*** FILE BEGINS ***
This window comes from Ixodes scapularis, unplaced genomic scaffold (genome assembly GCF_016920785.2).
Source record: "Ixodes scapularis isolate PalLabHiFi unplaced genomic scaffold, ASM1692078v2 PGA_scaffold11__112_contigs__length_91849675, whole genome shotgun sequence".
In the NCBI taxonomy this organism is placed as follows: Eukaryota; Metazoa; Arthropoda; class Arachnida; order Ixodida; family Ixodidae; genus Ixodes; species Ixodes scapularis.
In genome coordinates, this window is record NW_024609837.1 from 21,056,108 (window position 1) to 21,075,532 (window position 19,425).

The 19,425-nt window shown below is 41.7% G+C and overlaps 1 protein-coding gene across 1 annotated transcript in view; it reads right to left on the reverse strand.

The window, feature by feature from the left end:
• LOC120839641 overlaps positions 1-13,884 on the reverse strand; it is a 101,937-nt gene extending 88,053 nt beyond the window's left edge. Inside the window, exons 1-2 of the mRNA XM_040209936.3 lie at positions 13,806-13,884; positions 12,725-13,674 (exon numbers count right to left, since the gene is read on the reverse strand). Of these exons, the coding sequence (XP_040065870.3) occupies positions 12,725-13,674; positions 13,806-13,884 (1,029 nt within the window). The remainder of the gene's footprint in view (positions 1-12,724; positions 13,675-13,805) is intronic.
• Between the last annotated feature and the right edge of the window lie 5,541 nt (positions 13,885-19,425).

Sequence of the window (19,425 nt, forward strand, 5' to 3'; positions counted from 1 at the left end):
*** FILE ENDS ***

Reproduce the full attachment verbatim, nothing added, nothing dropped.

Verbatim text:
This window comes from Ixodes scapularis, unplaced genomic scaffold (genome assembly GCF_016920785.2).
Source record: "Ixodes scapularis isolate PalLabHiFi unplaced genomic scaffold, ASM1692078v2 PGA_scaffold11__112_contigs__length_91849675, whole genome shotgun sequence".
In the NCBI taxonomy this organism is placed as follows: Eukaryota; Metazoa; Arthropoda; class Arachnida; order Ixodida; family Ixodidae; genus Ixodes; species Ixodes scapularis.
In genome coordinates, this window is record NW_024609837.1 from 21,056,108 (window position 1) to 21,075,532 (window position 19,425).

The 19,425-nt window shown below is 41.7% G+C and overlaps 1 protein-coding gene across 1 annotated transcript in view; it reads right to left on the reverse strand.

The window, feature by feature from the left end:
• LOC120839641 overlaps positions 1-13,884 on the reverse strand; it is a 101,937-nt gene extending 88,053 nt beyond the window's left edge. Inside the window, exons 1-2 of the mRNA XM_040209936.3 lie at positions 13,806-13,884; positions 12,725-13,674 (exon numbers count right to left, since the gene is read on the reverse strand). Of these exons, the coding sequence (XP_040065870.3) occupies positions 12,725-13,674; positions 13,806-13,884 (1,029 nt within the window). The remainder of the gene's footprint in view (positions 1-12,724; positions 13,675-13,805) is intronic.
• Between the last annotated feature and the right edge of the window lie 5,541 nt (positions 13,885-19,425).

Sequence of the window (19,425 nt, forward strand, 5' to 3'; positions counted from 1 at the left end):